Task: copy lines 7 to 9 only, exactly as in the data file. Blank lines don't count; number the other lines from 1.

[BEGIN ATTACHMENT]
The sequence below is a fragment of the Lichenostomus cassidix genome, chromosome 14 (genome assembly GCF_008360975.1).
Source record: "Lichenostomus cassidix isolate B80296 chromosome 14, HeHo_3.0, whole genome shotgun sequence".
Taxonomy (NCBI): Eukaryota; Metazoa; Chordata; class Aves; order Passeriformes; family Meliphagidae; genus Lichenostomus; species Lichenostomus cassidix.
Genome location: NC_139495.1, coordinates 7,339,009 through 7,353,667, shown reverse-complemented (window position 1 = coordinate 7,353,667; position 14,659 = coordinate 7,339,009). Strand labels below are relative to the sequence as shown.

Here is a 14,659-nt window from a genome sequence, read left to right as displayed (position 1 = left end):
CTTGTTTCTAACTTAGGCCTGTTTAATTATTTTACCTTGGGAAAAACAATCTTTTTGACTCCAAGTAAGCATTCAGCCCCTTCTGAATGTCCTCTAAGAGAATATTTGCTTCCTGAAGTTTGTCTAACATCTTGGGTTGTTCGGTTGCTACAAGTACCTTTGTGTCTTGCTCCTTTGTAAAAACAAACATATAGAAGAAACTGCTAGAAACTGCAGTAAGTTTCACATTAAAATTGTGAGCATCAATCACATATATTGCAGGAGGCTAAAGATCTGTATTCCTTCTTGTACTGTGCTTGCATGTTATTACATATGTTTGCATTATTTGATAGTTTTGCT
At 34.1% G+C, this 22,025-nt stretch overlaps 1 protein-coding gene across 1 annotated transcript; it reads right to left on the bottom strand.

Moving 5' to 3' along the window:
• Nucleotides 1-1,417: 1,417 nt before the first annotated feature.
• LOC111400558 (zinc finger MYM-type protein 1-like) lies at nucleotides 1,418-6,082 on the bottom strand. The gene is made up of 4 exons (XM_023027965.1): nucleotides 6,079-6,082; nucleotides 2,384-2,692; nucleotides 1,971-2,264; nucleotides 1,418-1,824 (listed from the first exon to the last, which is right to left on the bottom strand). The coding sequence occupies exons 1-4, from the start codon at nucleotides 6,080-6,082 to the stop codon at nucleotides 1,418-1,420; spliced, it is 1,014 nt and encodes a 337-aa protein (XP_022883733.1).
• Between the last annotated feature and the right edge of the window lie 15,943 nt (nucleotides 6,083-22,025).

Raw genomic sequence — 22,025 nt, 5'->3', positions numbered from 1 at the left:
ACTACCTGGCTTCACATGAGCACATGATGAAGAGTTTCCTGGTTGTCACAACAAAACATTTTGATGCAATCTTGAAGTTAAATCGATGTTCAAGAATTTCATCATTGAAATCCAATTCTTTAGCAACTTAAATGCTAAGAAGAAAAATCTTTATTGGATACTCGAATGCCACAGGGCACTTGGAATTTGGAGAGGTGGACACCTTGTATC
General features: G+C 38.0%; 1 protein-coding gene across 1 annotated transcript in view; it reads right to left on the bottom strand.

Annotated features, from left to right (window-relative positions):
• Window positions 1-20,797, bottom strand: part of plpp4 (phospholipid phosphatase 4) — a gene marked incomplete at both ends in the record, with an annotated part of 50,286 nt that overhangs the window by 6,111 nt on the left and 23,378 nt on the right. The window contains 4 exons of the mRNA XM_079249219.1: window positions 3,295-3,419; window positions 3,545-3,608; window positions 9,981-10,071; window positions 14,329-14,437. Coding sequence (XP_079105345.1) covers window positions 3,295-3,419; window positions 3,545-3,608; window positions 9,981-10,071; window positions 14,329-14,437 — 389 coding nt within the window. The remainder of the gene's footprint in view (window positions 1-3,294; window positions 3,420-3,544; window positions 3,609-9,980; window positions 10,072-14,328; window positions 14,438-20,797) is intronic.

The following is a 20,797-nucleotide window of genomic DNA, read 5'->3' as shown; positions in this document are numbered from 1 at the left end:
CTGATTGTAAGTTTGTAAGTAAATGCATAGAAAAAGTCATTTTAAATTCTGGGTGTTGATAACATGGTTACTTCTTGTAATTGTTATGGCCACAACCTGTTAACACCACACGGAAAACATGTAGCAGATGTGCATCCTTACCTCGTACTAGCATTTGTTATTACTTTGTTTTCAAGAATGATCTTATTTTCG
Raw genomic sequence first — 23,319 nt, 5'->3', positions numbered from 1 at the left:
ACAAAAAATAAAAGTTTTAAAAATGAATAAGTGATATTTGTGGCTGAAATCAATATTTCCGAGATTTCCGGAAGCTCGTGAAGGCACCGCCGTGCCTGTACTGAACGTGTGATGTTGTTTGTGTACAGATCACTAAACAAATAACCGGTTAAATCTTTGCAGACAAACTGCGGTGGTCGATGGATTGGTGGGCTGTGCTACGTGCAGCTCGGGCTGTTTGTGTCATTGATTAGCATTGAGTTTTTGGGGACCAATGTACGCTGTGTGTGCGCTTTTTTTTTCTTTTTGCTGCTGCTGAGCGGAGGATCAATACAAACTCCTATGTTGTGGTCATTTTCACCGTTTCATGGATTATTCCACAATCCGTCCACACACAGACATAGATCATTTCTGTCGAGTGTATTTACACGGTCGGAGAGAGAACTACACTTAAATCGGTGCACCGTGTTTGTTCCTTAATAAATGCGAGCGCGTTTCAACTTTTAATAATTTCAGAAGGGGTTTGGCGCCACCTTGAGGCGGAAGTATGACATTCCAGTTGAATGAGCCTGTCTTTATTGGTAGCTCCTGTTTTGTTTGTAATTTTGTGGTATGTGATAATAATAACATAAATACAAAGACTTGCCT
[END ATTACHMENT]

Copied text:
At 34.1% G+C, this 22,025-nt stretch overlaps 1 protein-coding gene across 1 annotated transcript; it reads right to left on the bottom strand.

Moving 5' to 3' along the window:
• Nucleotides 1-1,417: 1,417 nt before the first annotated feature.